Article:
Debt is also a stranglehold that prevents any alternative

Illegitimate debt needs to be cancelled before resources can be freed and a policy for ecological transition can be implemented, but this step alone is insufficient! Repudiating debts without implementing other policies concerning banks, money, taxation, the focal points of investments and democracy… would entail a rerun of the debt cycle. Repudiation must be part of an overall plan.



“I was mad when I left the camp. The fact that this is a man-made conflict, that one man has done so much harm to so many people, it’s heartbreaking,” Nikki Haley said after meeting South Sudanese refugees living in western Ethiopia.

Haley, the United States ambassador to the United Nations adds that the South Sudanese President Salva Kiir must be held accountable for the social and security tragedy that the country has been subjected to.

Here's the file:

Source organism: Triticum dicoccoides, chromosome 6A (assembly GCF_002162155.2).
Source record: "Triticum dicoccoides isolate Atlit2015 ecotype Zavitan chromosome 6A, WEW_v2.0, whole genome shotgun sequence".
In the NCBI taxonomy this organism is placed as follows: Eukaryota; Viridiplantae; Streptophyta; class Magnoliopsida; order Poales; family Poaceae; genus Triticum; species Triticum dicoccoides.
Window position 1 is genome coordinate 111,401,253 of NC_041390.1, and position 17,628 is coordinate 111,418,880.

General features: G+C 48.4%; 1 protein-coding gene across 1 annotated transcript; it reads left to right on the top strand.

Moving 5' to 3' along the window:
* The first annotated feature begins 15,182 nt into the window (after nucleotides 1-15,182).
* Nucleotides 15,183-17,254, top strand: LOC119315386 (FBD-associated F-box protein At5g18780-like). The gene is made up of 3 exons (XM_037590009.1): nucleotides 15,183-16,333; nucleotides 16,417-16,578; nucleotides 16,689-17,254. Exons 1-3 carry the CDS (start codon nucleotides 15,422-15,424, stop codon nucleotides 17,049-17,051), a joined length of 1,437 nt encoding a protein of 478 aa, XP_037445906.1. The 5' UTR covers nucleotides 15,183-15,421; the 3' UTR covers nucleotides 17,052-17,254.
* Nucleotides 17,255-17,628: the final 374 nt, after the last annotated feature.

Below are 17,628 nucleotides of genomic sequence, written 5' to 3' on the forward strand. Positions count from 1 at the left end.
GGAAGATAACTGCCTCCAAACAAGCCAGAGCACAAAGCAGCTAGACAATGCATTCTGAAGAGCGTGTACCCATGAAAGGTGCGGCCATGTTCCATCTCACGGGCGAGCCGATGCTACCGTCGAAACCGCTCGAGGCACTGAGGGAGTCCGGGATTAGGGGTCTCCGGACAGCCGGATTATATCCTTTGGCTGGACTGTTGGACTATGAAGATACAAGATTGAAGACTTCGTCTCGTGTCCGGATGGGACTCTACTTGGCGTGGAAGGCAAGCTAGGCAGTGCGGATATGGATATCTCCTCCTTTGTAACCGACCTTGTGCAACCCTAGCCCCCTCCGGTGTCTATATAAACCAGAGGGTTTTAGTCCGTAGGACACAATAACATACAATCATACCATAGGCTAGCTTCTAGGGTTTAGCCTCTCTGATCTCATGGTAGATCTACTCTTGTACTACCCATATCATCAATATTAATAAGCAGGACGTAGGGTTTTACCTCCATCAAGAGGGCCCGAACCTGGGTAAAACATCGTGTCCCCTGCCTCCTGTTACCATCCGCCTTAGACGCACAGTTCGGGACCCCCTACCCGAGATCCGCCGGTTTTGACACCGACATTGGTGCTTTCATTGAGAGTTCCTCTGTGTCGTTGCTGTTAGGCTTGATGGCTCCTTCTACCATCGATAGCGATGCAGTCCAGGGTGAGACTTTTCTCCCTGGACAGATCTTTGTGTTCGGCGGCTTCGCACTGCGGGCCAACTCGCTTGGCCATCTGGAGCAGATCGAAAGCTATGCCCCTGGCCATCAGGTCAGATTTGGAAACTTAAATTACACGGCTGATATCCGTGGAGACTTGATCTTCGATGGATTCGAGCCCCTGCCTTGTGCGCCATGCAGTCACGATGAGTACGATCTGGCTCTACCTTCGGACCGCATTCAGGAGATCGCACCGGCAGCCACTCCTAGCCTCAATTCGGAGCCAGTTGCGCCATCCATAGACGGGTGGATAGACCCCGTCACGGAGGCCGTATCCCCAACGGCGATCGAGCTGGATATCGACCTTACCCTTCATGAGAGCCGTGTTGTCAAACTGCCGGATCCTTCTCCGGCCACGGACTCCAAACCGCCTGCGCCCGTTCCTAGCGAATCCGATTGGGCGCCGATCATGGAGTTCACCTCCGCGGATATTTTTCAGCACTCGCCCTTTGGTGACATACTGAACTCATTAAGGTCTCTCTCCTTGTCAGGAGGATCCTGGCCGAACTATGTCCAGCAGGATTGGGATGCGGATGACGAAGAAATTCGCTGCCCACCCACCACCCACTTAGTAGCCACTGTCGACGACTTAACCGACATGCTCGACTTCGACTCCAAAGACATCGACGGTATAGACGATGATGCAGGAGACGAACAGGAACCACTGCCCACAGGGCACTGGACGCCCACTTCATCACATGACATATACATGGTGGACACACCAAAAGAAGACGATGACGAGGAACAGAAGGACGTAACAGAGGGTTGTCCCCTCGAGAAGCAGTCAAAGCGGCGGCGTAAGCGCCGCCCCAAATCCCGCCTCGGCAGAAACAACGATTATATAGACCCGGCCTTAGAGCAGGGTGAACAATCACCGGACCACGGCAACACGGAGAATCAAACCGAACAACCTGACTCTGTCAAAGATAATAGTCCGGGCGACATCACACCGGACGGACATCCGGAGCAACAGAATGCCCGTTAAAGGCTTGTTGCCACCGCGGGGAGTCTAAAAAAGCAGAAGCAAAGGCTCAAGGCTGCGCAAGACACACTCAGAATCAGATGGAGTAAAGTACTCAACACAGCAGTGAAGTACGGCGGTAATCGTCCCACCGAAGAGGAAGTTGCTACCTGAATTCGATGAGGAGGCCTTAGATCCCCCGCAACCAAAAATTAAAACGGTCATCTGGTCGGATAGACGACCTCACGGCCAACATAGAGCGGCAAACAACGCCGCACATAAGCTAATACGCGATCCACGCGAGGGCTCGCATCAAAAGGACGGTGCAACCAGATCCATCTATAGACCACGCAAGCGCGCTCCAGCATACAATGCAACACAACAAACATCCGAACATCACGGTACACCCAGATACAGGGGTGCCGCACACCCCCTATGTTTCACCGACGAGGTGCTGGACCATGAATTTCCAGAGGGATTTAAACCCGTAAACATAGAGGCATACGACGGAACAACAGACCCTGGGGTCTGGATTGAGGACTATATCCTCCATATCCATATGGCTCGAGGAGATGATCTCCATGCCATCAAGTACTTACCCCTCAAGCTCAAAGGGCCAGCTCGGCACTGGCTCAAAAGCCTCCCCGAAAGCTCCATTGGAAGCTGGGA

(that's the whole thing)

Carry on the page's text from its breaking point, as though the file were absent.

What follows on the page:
“At some point President Kiir needs to be held accountable for all of the tragedy that he’s caused these people,” Haley stressed after meeting South Sudanese refugees in Gambella.

I was mad when I left the camp. The fact that this is a man-made conflict, that one man has done so much harm to so many people, it’s heartbreaking.

The pain in the stories of refugees from S.Sudan is a reminder we can’t look away. We can’t let armed conflict be their only choice.


She is due to meet with Salva Kiir in Juba on Wednesday morning. South Sudan is the second-leg of her African tour which started in Ethiopia and is due to end with a trip to the Democratic Republic of Congo (DRC).

Some of the women at the camp told harrowing stories of how they had to flee violence back home. One woman spoke about eating the flesh of her burnt child, whiles another recounted being forced to eat the flesh of an “enemy,” Reuters reported.

The United Nations has warned that South Sudan’s civil war is providing “fertile ground” for a genocide. Kiir’s government has denied U.N. allegations of ethnic cleansing.

Since South Sudan spiraled into civil war in 2013, just two years after it gained independence from Sudan, nearly 350,000 refugees have flooded into Gambella. Almost 90 percent are women and children and they are mainly from the Nuer ethnic group.

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On Tyranny